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Development integration concept to be applied as a priority to regional agricultural sector development

04 January 2013

Dr Rob Davies, South Africa’s Minister of Trade and Industry delivered the opening remarks at a USAID/World Customs Organization (WCO) Trade Facilitation Conference held in Johannesburg from 10–11 September 2012. In his presentation, Dr Davies set out the South African government’s vision of ‘regional development integration’ under the proposed Trilateral FTA (T-FTA). The approach to development integration ‘combines market integration, cross-border infrastructure development through the Spatial Development Initiatives, and policy coordination to advance regional industrial value-chains’. He maintained that this approach had been pursued ‘with a good degree of success in SACU and SADC contexts’. He also described the efforts under way in SACU, including:

  • ‘promoting regional industrialisation through the establishment of cross border value chains’;
  • ‘reviewing the revenue-sharing formula to more directly support infrastructure development and industrialisation’;
  •  ‘advancing trade facilitation initiatives’;
  •  ‘promoting unified [regional] engagement in trade negotiations with third parties’.

A common SACU industrial policy is also being developed ‘to build cross-border value-chains, with agro-processing as the pilot project’.

The Minister reiterated the South African government’s commitment to consolidating the SADC FTA by assisting members to ‘implement their obligations, and focusing on sectoral cooperation, promoting regional productive capacity and infrastructure, addressing non-tariff barriers and simplifying rules of origin, harmonising standards, and advancing the work on trade facilitation’.

Dr Davies noted that work continues in the T-FTA context to meet the ambitious aim of concluding the trade negotiations by April 2014 and commencing implementation in 2015. Given the high priority accorded to trade facilitation, he highlighted the two distinct dimensions of infrastructure development (both ‘soft infrastructure’ and ‘hard infrastructure’ improvements) and rule making, with the latter falling within the scope of the T-FTA negotiations (e.g. on rules of origin, and customs administration and cooperation). The extensive programme of inter-connecting the information systems of national customs and revenues services was highlighted as an important aspect of trade facilitation, with the current SACU experience, implemented in association with the WCO, potentially offering important lessons for the wider Southern and Eastern African region. Delays in cross-border movements of goods are seen as inhibiting the development of regional value chains and undermining investment in competitive regional industries.

Non-tariff barriers (NTBs) to regional trade are seen as particularly important in the agricultural sector, as noted in a press report in Zimbabwe’s Standard. The publication gives examples of NTBs arising in the SADC context, including:

  • ‘protection of member states’ dairy sectors through banning imports from neighbouring countries’;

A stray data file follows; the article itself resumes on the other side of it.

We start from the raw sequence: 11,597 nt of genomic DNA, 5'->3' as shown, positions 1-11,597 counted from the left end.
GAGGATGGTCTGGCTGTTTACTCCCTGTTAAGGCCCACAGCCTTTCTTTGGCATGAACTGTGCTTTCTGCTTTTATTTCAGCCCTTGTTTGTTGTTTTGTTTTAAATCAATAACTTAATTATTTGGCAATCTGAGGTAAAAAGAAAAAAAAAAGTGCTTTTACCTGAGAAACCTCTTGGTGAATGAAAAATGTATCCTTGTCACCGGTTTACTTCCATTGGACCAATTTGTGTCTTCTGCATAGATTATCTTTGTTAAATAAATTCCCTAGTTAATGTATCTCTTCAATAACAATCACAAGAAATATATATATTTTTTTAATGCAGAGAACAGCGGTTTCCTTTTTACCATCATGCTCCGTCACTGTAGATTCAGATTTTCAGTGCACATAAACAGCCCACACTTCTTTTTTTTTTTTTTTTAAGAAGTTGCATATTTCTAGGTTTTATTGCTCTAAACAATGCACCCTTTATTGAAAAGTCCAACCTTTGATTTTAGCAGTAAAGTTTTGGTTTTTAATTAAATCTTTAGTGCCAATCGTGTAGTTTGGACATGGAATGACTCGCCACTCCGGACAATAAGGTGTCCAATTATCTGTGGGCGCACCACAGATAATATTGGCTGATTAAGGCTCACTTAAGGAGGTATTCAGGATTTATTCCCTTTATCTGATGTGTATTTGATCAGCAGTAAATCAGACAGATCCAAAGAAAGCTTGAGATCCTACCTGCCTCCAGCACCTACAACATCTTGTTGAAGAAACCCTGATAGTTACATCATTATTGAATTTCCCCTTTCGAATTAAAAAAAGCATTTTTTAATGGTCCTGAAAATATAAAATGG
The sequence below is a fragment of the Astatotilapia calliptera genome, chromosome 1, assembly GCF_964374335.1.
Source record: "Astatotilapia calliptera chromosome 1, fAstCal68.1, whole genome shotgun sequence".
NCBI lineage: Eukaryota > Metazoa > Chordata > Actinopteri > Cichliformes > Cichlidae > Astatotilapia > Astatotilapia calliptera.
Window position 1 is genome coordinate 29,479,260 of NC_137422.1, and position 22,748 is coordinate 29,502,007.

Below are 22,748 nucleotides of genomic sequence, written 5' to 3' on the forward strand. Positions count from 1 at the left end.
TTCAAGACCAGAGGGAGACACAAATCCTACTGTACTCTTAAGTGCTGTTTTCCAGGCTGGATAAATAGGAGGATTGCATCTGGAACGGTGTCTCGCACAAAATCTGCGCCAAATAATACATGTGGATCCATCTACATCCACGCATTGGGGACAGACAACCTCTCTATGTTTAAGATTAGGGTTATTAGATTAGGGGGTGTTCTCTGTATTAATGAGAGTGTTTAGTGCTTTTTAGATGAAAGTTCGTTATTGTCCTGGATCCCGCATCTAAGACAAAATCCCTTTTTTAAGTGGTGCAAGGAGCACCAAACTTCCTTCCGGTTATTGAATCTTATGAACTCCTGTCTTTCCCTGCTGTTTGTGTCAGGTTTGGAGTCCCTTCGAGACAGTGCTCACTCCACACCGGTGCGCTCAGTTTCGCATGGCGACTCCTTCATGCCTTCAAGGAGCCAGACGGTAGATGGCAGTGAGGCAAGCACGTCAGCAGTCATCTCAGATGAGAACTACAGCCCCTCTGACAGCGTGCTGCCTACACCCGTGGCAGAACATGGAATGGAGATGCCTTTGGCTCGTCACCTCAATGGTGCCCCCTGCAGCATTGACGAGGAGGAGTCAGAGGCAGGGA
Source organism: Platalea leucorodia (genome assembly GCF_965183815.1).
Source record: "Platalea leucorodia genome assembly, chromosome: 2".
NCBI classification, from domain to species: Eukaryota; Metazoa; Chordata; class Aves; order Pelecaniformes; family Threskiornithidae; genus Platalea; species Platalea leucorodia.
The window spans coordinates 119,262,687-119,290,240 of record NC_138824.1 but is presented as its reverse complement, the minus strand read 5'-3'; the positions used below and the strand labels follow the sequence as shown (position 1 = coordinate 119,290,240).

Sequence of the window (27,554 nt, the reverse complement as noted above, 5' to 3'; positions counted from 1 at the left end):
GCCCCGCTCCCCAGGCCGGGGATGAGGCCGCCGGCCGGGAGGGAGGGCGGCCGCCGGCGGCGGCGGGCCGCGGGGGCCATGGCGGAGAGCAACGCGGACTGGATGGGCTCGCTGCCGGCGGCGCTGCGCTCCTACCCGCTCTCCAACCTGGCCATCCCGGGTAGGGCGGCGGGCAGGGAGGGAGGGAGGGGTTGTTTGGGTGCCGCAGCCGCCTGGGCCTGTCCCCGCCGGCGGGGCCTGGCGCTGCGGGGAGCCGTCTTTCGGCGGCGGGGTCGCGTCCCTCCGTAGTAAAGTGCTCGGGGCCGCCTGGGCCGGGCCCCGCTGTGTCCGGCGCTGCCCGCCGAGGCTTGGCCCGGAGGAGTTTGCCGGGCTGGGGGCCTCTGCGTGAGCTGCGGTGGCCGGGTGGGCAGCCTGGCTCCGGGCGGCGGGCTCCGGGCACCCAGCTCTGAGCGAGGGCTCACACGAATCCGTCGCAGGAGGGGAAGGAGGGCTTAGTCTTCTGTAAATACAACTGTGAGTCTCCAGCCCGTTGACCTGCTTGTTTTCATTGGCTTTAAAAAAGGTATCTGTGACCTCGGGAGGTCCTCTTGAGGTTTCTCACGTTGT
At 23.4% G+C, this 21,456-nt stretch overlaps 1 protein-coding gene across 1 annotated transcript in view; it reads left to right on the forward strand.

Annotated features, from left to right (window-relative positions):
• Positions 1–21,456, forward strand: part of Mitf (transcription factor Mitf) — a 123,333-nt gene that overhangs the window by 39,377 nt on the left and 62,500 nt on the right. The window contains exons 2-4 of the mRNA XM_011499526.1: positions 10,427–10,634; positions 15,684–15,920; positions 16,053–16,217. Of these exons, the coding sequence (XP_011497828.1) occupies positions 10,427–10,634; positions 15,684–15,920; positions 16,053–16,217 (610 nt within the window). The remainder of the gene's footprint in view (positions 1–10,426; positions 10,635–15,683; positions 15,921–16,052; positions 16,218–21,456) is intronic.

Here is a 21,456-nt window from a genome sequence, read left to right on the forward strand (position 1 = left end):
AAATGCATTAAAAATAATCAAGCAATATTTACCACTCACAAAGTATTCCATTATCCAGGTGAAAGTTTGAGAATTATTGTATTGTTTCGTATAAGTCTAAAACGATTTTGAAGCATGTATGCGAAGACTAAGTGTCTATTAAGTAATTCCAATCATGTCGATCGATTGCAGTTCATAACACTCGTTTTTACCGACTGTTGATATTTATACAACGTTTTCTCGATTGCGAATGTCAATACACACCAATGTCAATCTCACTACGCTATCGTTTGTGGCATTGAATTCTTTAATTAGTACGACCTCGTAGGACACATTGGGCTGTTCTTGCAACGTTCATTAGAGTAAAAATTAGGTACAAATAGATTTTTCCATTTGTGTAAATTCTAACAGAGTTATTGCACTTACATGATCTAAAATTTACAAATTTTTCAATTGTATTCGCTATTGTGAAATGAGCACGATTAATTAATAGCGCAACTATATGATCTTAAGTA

• ‘imposition of minimum tonnage requirements for the export of fresh strawberries from Zambia to Zimbabwe’;
  • ‘vitamin-A fortification requirements for sugar imports into Zambia’.

The Zimbabwean economist David Mupamhadzi has highlighted how, to deal with NTBs, ‘there is need to strike a balance between regional commitments and national priorities in terms of how to re-position individual member states’ own industries’. 

Editorial comment

The need to balance regional commitments and national priorities is particularly difficult in the food and agricultural sector, given the political sensitivity of food security issues. It provides a background to the interpretation and implementation of commitments on the elimination of NTBs in the food and agricultural sector in the various regional frameworks in existence across Southern and Eastern Africa.

A critical first step would appear to be the need to ensure the transparent and accountable use of agreed agricultural trade policy tools that are used to promote national development priorities (e.g. infant industry protection tools in the context of the SACU, such as those recently invoked by Namibia in the poultry sector).

A second priority would appear to relate to strengthening the capacities of both national customs services and intra-regional institutional collaboration, so that revenue-sharing arrangements are put in place that ensure the revenue neutrality among member states of trade facilitation measures. In October 2012, governments of landlocked EAC customs union countries expressed fears over the fiscal consequences of the adoption of ‘a destination model of clearance of goods where assessment and collection of revenue is to be done at the first point of entry’. While it was acknowledged that such a step would greatly facilitate the free circulation of goods within the EAC, it was felt that it would ‘considerably complicate collection of domestic taxes on cross-border trade since it will require better exchange of information between the exporting and importing partner states in order to follow up on the traders’ tax obligations’. This provides a vivid example of the challenges faced in this regard. 

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